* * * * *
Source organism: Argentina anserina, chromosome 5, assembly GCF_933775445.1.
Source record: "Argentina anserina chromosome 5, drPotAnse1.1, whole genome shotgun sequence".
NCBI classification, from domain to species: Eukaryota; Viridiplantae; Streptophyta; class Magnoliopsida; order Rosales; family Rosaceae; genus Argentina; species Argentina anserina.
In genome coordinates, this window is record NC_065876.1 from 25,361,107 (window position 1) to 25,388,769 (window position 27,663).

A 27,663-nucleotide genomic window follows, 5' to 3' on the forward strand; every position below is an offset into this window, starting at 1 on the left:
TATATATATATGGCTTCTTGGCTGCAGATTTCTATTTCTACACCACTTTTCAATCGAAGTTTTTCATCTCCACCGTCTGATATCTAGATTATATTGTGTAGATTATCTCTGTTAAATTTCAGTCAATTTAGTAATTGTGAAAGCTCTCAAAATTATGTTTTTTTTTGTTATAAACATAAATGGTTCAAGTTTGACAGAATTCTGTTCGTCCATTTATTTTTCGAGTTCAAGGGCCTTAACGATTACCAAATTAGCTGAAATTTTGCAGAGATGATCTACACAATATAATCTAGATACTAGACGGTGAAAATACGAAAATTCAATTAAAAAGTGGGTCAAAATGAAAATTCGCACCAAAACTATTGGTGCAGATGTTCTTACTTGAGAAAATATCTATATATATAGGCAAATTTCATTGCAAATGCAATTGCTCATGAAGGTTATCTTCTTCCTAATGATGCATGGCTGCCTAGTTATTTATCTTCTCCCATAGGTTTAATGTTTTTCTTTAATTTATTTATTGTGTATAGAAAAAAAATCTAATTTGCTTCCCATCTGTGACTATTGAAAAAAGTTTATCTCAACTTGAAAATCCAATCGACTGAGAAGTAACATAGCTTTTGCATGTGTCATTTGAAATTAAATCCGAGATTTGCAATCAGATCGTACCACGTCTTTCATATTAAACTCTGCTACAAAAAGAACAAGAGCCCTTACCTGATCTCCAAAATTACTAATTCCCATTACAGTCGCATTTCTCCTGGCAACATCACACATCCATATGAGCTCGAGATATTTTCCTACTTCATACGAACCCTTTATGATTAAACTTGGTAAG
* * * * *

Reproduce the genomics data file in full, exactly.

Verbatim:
Source organism: Argentina anserina, chromosome 5, assembly GCF_933775445.1.
Source record: "Argentina anserina chromosome 5, drPotAnse1.1, whole genome shotgun sequence".
NCBI classification, from domain to species: Eukaryota; Viridiplantae; Streptophyta; class Magnoliopsida; order Rosales; family Rosaceae; genus Argentina; species Argentina anserina.
In genome coordinates, this window is record NC_065876.1 from 25,361,107 (window position 1) to 25,388,769 (window position 27,663).

A 27,663-nucleotide genomic window follows, 5' to 3' on the forward strand; every position below is an offset into this window, starting at 1 on the left:
TATATATATATGGCTTCTTGGCTGCAGATTTCTATTTCTACACCACTTTTCAATCGAAGTTTTTCATCTCCACCGTCTGATATCTAGATTATATTGTGTAGATTATCTCTGTTAAATTTCAGTCAATTTAGTAATTGTGAAAGCTCTCAAAATTATGTTTTTTTTTGTTATAAACATAAATGGTTCAAGTTTGACAGAATTCTGTTCGTCCATTTATTTTTCGAGTTCAAGGGCCTTAACGATTACCAAATTAGCTGAAATTTTGCAGAGATGATCTACACAATATAATCTAGATACTAGACGGTGAAAATACGAAAATTCAATTAAAAAGTGGGTCAAAATGAAAATTCGCACCAAAACTATTGGTGCAGATGTTCTTACTTGAGAAAATATCTATATATATAGGCAAATTTCATTGCAAATGCAATTGCTCATGAAGGTTATCTTCTTCCTAATGATGCATGGCTGCCTAGTTATTTATCTTCTCCCATAGGTTTAATGTTTTTCTTTAATTTATTTATTGTGTATAGAAAAAAAATCTAATTTGCTTCCCATCTGTGACTATTGAAAAAAGTTTATCTCAACTTGAAAATCCAATCGACTGAGAAGTAACATAGCTTTTGCATGTGTCATTTGAAATTAAATCCGAGATTTGCAATCAGATCGTACCACGTCTTTCATATTAAACTCTGCTACAAAAAGAACAAGAGCCCTTACCTGATCTCCAAAATTACTAATTCCCATTACAGTCGCATTTCTCCTGGCAACATCACACATCCATATGAGCTCGAGATATTTTCCTACTTCATACGAACCCTTTATGATTAAACTTGGTAAG